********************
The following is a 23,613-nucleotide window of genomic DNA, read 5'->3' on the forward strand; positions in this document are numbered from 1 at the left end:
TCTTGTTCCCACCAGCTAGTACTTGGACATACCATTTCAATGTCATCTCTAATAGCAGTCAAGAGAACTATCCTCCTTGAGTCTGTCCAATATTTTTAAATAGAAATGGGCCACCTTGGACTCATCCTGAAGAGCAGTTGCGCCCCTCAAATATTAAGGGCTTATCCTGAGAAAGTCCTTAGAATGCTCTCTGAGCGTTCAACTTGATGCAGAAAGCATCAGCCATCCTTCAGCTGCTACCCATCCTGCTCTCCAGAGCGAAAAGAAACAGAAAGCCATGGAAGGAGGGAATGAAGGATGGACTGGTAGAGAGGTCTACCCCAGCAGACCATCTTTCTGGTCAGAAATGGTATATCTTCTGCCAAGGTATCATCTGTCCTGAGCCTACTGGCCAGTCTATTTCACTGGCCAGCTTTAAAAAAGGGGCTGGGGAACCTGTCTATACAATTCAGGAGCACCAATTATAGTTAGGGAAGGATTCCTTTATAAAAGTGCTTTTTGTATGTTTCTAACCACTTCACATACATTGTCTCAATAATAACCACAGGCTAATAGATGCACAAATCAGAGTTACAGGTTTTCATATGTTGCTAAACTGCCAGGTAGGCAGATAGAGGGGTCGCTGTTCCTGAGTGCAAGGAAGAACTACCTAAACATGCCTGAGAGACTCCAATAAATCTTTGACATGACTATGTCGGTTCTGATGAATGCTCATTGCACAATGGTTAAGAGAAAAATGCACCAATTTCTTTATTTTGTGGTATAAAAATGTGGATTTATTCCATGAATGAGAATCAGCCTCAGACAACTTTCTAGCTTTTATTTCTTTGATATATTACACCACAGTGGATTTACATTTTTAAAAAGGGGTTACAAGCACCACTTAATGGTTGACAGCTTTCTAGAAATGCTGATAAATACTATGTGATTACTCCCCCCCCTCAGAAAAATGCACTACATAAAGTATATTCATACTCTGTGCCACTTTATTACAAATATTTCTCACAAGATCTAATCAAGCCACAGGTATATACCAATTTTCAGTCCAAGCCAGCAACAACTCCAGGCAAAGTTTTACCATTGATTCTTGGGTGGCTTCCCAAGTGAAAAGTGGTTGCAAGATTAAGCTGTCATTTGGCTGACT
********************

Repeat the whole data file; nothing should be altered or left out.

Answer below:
The following is a 23,613-nucleotide window of genomic DNA, read 5'->3' on the forward strand; positions in this document are numbered from 1 at the left end:
TCTTGTTCCCACCAGCTAGTACTTGGACATACCATTTCAATGTCATCTCTAATAGCAGTCAAGAGAACTATCCTCCTTGAGTCTGTCCAATATTTTTAAATAGAAATGGGCCACCTTGGACTCATCCTGAAGAGCAGTTGCGCCCCTCAAATATTAAGGGCTTATCCTGAGAAAGTCCTTAGAATGCTCTCTGAGCGTTCAACTTGATGCAGAAAGCATCAGCCATCCTTCAGCTGCTACCCATCCTGCTCTCCAGAGCGAAAAGAAACAGAAAGCCATGGAAGGAGGGAATGAAGGATGGACTGGTAGAGAGGTCTACCCCAGCAGACCATCTTTCTGGTCAGAAATGGTATATCTTCTGCCAAGGTATCATCTGTCCTGAGCCTACTGGCCAGTCTATTTCACTGGCCAGCTTTAAAAAAGGGGCTGGGGAACCTGTCTATACAATTCAGGAGCACCAATTATAGTTAGGGAAGGATTCCTTTATAAAAGTGCTTTTTGTATGTTTCTAACCACTTCACATACATTGTCTCAATAATAACCACAGGCTAATAGATGCACAAATCAGAGTTACAGGTTTTCATATGTTGCTAAACTGCCAGGTAGGCAGATAGAGGGGTCGCTGTTCCTGAGTGCAAGGAAGAACTACCTAAACATGCCTGAGAGACTCCAATAAATCTTTGACATGACTATGTCGGTTCTGATGAATGCTCATTGCACAATGGTTAAGAGAAAAATGCACCAATTTCTTTATTTTGTGGTATAAAAATGTGGATTTATTCCATGAATGAGAATCAGCCTCAGACAACTTTCTAGCTTTTATTTCTTTGATATATTACACCACAGTGGATTTACATTTTTAAAAAGGGGTTACAAGCACCACTTAATGGTTGACAGCTTTCTAGAAATGCTGATAAATACTATGTGATTACTCCCCCCCCTCAGAAAAATGCACTACATAAAGTATATTCATACTCTGTGCCACTTTATTACAAATATTTCTCACAAGATCTAATCAAGCCACAGGTATATACCAATTTTCAGTCCAAGCCAGCAACAACTCCAGGCAAAGTTTTACCATTGATTCTTGGGTGGCTTCCCAAGTGAAAAGTGGTTGCAAGATTAAGCTGTCATTTGGCTGACT